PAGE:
The Edinburgh-based fund firm, part of Lloyds Banking Group, is being acquired by Aberdeen in a £660 million deal that will make the latter Europe’s largest listed investment house. The deal does not include Scottish Widows, the life and pensions arm of Lloyds.
The announcement last week brought an end to months of speculation, but it raised questions over the implications for the many Scots with investments or pension savings in Swip funds.
The firm has some £146 billion in funds under management, yet it has suffered significant outflows in the wake of underperformance by some its most high-profile equity vehicles.
Swip has in recent years been an ever-present name in the regular reports singling out the worst-performing funds.
Its equity offerings in particular have frequently been prominent in the spot-the-dog report by broker Bestinvest, which names and shames the funds that consistently fail investors.
Three of the firm’s funds also figured in the “relegation league” published earlier this month by Money Observer magazine, including the UK Opportunities and UK Income funds.
Patrick Connolly, a certified financial planner at IFA Chase de Vere, said: “While Swip’s fixed-interest and property investors haven’t fared too badly, many of those in their range of equity funds have suffered from sustained periods of under-performance.”
While the firm has on several occasions taken steps to improve its equity performance, he added, it has largely been unsuccessful.
“The final straw was probably the departure of their ‘star’ manager James Clunie to Jupiter earlier this year,” said Connolly.
So does the Aberdeen deal spell better times ahead for pension savers and investors with Swip?
Barry O’Neill, investment director at Carbon Financial Partners, said the certainty provided by the takeover following lengthy speculation about the firm’s future would provide valuable stability.
“Although the fund management industry is renowned for being a big merry-go-round, with the average manager tenure being less than three years, the exit door at Swip has been busier than most over the years due in part to the perennial rumours that Lloyds would dispose of the entire Scottish Widows operation,” he said.
“This move should at least provide security of ownership, albeit that some funds could be merged to avoid duplication.”
Connolly agreed, suggesting that Swip investors can look forward to an upturn in performance.
“The integration with Aberdeen should be very positive for their future prospects,” he said. “Aberdeen is a more focused equity investment manager which is better able to recruit and retain talent compared with Swip, where the best people have been too regularly heading for the exit door.”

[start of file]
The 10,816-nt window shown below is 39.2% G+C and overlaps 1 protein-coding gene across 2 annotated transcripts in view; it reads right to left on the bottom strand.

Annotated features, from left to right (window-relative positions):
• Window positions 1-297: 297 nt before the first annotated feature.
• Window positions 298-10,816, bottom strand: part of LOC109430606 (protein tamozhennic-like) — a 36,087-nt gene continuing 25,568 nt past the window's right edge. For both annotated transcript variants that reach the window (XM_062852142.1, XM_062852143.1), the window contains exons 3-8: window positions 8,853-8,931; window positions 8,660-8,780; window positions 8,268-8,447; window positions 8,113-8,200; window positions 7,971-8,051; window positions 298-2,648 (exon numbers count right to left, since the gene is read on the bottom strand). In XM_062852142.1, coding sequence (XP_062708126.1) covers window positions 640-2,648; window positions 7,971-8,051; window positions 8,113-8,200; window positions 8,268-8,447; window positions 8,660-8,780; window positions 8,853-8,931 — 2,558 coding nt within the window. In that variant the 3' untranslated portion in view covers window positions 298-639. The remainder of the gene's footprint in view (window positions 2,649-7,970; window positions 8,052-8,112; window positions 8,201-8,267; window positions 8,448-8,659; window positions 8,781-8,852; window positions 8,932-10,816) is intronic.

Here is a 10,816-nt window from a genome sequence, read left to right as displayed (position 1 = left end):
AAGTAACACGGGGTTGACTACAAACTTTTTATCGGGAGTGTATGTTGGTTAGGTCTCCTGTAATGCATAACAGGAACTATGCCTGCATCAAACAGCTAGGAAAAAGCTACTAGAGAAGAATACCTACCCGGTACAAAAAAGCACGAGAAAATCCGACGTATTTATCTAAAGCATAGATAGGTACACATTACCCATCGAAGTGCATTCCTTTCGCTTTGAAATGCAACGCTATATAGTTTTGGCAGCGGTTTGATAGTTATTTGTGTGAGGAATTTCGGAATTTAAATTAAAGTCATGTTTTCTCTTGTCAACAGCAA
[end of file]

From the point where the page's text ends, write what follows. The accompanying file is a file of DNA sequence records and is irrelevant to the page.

The bonus is that many Swip investors will now have a wider range of funds available to them, according to O’Neill.
“Many holders of Swip funds will have been a ‘captive market’ as customers of the Lloyds Banking Group,” he said. “The deal means that these customers will have access to the new combined Aberdeen and Swip fund range instead.”
That means a greater choice of emerging markets and Asia-Pacific funds. They are an area of strength at Aberdeen, which invests some two thirds in those markets, whereas at Swip there’s more emphasis on UK and European equities, with less than £2bn in emerging markets.
“Aberdeen is particularly strong in Asian, emerging markets and Japanese equities from which Swip investors can benefit and have decent propositions in other areas such as global equities, multi manager and ethical funds,” said Connolly.
However, its performance in the US, UK and Europe “needs to improve”, he added.
And investors hoping for an upturn in fortunes under the enlarged group will need to be patient, warned Simon Lloyd, chief investment officer at Murray Asset Management, who said the “quant-based” approach to equity investment (using statistical modelling) had not worked for Swip.
“The challenge for Aberdeen will be to amend and improve those processes to lift performance, while at the same time retaining the core strengths of other asset classes such as fixed interest,” he said.
“Without these factors, the earnings enhancement provided by the deal may prove no more than temporary.”